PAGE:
Traditionally, the women would prepare this dish on Saturday evening and leave it with the baker to cook in his gradually cooling oven on Sunday while they attended the lengthy Calvinist church services once typical to the culture. The baker would take a "rope" of dough and line the rim of a large, heavy ceramic casserole, then place the lid upon it for an extremely tight seal. This kept the moisture in the container. On the way back from church, the women would pick up their casserole and a loaf of bread.
Another version of the story of the origin of this dish is that women in France would do laundry on Mondays and thus not have time to cook. They would drop the pots off at the baker on Monday morning and do the laundry. When the children returned home from school they would then pick up the pot at the baker and carry it home with them.
To make rich Baeckeoffe you can add pigs trotters or oxtail to the ingredients and if you don't want to make a pastry seal to keep the juices from evaporating you can use a band of foil instead. It's a good idea to do so as it keeps the wine’s vaporous aroma’s from escaping whilst cooking.
1 tbsp salt
1 bunch fresh thyme
2 bay leaves
2-3 cloves garlic, crushed
1 bunch fresh celery leaves, chopped
1 bunch fresh flat-leaf parsley, chopped
½ bottle dry white wine (preferably an Alsatian Riesling)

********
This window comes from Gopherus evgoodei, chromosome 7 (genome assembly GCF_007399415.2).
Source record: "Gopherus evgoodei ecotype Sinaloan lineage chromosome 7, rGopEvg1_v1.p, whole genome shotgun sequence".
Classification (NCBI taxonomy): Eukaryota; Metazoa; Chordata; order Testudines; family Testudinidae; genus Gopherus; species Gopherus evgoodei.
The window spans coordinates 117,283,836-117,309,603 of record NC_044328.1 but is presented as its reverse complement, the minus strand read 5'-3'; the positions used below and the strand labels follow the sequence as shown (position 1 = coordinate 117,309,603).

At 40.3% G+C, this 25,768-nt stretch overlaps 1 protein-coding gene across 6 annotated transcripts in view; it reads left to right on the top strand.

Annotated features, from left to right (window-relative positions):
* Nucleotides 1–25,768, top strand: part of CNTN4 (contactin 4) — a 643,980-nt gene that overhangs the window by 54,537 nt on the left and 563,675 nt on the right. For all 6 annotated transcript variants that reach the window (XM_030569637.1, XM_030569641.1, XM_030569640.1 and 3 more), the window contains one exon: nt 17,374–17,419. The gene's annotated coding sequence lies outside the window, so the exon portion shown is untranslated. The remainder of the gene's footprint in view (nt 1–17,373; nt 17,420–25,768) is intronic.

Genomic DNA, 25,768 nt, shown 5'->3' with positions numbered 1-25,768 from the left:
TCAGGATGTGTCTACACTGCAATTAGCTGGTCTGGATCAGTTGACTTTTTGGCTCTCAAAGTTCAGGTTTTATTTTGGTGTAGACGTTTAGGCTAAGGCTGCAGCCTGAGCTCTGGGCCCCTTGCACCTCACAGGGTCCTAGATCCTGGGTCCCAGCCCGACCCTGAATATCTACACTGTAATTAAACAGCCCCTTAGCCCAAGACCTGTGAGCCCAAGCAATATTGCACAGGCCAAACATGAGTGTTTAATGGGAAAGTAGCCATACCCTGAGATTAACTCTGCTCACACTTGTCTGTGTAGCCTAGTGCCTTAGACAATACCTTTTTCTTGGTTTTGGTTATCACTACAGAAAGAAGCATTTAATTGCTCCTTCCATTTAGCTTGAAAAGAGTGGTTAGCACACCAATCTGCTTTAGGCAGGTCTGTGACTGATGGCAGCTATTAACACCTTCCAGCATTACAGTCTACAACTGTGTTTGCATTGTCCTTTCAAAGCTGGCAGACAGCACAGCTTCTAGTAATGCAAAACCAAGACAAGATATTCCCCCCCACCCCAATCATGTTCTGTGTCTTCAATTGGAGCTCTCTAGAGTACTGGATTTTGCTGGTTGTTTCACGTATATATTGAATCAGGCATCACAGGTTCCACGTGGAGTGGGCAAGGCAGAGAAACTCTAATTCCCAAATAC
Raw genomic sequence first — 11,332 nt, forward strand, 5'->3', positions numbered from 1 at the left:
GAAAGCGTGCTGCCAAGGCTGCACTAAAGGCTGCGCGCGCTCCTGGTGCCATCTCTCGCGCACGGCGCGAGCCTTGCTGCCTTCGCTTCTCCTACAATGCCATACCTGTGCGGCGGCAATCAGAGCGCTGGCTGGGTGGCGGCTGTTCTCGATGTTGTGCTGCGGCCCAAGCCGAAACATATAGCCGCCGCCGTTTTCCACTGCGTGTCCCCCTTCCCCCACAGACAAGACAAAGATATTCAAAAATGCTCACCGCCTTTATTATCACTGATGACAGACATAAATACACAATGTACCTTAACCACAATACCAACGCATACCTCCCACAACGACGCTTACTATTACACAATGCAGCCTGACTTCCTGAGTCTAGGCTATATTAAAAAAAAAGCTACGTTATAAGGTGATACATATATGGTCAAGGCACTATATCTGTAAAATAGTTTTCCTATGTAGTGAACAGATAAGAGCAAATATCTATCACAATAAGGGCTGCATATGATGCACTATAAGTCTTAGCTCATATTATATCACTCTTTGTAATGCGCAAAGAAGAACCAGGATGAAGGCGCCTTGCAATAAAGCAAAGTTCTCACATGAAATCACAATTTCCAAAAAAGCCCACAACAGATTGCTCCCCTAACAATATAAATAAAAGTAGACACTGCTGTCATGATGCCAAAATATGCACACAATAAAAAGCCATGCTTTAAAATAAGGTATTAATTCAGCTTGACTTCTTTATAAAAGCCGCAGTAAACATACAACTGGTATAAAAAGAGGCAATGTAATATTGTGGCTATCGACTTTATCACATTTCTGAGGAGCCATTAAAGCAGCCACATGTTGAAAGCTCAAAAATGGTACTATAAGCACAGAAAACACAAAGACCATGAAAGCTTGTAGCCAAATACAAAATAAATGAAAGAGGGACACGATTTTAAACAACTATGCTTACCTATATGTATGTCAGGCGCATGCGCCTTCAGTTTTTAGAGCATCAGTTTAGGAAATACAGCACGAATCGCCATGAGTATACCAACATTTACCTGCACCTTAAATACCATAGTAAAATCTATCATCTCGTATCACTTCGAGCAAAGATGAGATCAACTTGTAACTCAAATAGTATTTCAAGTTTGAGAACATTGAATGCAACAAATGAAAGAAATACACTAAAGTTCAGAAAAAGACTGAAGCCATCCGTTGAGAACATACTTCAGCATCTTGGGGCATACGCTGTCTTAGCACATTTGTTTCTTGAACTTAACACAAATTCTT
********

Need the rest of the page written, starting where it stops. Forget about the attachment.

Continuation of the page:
- Cut the meat into bite-sized pieces and put them in a container. Toss with the salt, pepper, herbs, garlic, celery leaves, and parsley. Moisten with the wine. Cover and refrigerate overnight.
Preheat oven to 400º F. Select a large oven proof casserole with a lid. Grease the bottom and sides with the butter lard. If you are using pig’s trotters or oxtail lay them on the bottom and cover with half the potatoes, onions, leeks, and carrots. Remove the meat from the marinade and add, covering it with the remaining vegetables, ending with the potatoes. Strain the marinade through a sieve and pour the liquid over the contents of the pot. If necessary, add some extra wine or water to bring the liquid barely to the top of the vegetables. Seal the pot with dough or foil and cook for 1 hour. Reduce the heat to 350ºF and continue cooking for 1 ½ hours more. Serve with either Crémant d'Alsace, Riesling or Gewurztraminer.
Cremant d'Alsace Joseph Pfister (£9.89) is traditionally made in the Alsace village of Ammerschwihr and is a pale yellow colour with a dense, very fine mousse lasting to the very last sip in the glass. It is very fruity on the nose with definite hints of apricots, lime blossoms and plums. It is light and fresh on the palate and an ideal wine for accompanying an entire meal, from the aperitif to the dessert.
Also from Ammerschwihr is the Cremant d'Alsace Extra Brut Jean Baptiste Adam (£12.49). No less than 14 generations of winemakers have contributed to the tradition and exceptional skills of the Adam estate. The Adam Crémant d'Alsace Chardonnay Extra Brut is a delicate and dazzling wine notes of melon, lemon, ripe pear and toast. It's crisp, effervescent and is a medium weighted sparkling wine with a dry, robust finish.